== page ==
Another growing trend is spray parks, and new ones will be built this year in Agawam, Springfield, Greenfield, and Northampton.
“Cities and towns are replacing swimming pools and wading pools with spray parks; they have become more and more popular in the last three to five years,” Corrigan said, adding that they provide safe, cost-effective areas where people can congregate and relax during the hot summer months.
The spray features can be programmed to go off during times set by the town, city, or organization that builds them. When someone presses the mechanism that activates the system during the specified time, the features begin to spray water in a preset sequence, and children quickly learn to run from one station to another.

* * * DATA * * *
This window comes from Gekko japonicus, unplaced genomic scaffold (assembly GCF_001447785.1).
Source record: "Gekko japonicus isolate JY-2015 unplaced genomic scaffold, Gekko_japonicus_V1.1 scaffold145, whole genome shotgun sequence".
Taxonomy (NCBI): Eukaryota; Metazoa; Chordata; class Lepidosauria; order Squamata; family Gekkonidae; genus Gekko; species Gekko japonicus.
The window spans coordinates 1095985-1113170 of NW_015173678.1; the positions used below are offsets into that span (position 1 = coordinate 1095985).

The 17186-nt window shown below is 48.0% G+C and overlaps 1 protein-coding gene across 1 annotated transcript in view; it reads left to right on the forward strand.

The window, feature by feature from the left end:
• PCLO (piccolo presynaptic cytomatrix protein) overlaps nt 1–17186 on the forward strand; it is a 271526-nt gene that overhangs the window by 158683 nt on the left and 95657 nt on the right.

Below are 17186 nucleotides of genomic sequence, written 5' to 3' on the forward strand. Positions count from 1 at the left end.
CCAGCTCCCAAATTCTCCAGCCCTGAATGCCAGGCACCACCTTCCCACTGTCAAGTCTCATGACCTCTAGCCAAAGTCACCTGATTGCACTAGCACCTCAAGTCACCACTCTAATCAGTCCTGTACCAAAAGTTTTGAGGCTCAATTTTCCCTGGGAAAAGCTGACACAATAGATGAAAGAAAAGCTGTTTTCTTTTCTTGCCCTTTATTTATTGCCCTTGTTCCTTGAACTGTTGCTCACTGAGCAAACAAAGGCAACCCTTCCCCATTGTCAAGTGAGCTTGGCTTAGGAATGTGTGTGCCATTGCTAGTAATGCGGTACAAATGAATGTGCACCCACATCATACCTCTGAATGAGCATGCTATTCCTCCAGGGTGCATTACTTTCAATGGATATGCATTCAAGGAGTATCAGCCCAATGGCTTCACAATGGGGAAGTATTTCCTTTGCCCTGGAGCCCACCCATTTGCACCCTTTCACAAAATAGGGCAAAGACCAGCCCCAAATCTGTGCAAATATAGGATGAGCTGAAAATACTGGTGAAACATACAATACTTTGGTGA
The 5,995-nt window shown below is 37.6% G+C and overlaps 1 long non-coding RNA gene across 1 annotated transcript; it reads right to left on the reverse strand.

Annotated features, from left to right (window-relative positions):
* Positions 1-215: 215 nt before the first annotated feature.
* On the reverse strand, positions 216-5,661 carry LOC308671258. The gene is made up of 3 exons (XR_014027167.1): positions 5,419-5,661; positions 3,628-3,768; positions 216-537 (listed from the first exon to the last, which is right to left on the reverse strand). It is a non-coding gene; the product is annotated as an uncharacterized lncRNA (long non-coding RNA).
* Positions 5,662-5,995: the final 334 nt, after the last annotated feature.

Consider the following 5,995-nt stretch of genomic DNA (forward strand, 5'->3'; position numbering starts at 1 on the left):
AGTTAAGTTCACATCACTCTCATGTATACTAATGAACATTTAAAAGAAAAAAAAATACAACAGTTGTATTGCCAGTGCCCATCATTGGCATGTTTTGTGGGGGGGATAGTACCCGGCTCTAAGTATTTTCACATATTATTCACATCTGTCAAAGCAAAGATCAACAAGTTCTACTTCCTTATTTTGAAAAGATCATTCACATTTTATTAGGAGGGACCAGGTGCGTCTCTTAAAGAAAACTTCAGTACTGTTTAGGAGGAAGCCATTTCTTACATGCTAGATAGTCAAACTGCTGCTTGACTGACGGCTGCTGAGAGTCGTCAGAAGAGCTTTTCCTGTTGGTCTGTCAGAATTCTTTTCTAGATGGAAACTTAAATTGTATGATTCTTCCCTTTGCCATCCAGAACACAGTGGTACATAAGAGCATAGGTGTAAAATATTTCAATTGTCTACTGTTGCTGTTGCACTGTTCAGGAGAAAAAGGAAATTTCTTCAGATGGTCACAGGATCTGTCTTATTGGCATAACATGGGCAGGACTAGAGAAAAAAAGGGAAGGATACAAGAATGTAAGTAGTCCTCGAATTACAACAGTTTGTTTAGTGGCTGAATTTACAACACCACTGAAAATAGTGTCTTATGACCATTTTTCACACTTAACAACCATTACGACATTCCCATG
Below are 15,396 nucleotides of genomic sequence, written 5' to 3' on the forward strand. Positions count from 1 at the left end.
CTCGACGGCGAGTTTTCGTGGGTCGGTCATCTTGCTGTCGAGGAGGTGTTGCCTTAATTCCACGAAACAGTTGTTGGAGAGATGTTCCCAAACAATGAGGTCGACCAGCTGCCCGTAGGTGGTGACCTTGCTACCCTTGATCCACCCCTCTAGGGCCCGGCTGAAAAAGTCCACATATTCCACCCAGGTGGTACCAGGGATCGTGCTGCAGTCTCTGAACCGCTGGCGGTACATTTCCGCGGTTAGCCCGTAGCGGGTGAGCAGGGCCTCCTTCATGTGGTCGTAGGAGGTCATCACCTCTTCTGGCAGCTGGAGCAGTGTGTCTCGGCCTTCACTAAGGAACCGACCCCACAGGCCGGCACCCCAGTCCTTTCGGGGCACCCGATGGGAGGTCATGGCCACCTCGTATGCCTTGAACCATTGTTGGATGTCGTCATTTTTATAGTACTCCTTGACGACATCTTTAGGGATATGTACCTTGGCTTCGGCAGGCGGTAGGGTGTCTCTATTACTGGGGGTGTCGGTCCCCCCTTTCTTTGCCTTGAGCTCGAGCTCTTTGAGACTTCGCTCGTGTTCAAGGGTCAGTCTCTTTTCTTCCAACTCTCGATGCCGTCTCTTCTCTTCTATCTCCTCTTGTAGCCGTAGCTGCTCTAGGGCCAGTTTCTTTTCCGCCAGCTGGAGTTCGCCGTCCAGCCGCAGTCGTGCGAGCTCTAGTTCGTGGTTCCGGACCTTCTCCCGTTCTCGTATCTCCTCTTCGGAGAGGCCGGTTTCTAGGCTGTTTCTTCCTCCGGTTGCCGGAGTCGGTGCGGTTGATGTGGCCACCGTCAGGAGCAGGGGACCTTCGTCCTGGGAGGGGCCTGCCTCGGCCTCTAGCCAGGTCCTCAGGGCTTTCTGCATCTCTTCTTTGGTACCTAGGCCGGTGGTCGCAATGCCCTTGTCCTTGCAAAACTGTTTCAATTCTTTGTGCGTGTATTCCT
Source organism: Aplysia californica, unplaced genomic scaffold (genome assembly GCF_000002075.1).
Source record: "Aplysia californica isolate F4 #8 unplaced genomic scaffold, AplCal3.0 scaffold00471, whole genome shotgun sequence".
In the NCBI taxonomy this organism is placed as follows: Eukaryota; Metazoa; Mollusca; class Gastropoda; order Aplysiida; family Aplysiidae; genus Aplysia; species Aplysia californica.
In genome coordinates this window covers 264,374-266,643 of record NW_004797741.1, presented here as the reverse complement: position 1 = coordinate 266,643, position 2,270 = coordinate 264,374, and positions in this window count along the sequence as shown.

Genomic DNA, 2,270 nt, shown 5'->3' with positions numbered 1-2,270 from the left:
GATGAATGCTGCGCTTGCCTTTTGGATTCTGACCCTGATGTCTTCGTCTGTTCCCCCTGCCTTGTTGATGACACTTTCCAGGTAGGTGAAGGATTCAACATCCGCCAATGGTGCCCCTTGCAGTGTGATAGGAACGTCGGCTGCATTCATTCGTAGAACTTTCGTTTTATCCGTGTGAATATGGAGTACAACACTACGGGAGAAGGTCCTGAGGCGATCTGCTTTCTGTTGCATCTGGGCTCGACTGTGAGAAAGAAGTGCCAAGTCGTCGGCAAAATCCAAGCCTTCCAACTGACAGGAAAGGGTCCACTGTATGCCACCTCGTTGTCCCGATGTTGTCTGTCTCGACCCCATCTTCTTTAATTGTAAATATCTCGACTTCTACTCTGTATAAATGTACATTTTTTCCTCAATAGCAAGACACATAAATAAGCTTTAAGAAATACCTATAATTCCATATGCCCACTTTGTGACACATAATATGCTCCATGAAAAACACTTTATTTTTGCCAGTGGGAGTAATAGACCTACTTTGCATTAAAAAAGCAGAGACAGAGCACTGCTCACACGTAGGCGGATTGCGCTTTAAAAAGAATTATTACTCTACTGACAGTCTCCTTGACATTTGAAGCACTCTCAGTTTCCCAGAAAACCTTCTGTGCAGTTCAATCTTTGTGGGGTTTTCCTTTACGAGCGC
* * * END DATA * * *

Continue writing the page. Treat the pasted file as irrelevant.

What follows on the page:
“Some sprays come up from the ground, while at other stations, buckets set ten feet in the air fill with water and dump it on people beneath them,” said Corrigan. “There are hoops with water sprays that kids can run through, sprays that spurt like a geyser, and ones that look like flowers. They have come a long way in recent years.”
The desire to spend time outdoors in public and private spaces continues to grow, and whether someone is planning a commercial or residential project, environmental concerns are taking an expanded role in today’s landscaping projects.
Roberts said his customers are requesting blueberry bushes, strawberries, and herbs as well as small plots where they can grow vegetables. Other landscapers report similar requests and agree that enjoying a backyard involves far more today than it did a decade ago.
“Whether people are outside watching birds, picking berries, or watching TV with their friends, they want an experience,” Pelis said. “It’s been a long, cold winter, and although we may get a later start on landscaping than we have in the past, we expect these trends to become more prevalent than ever.”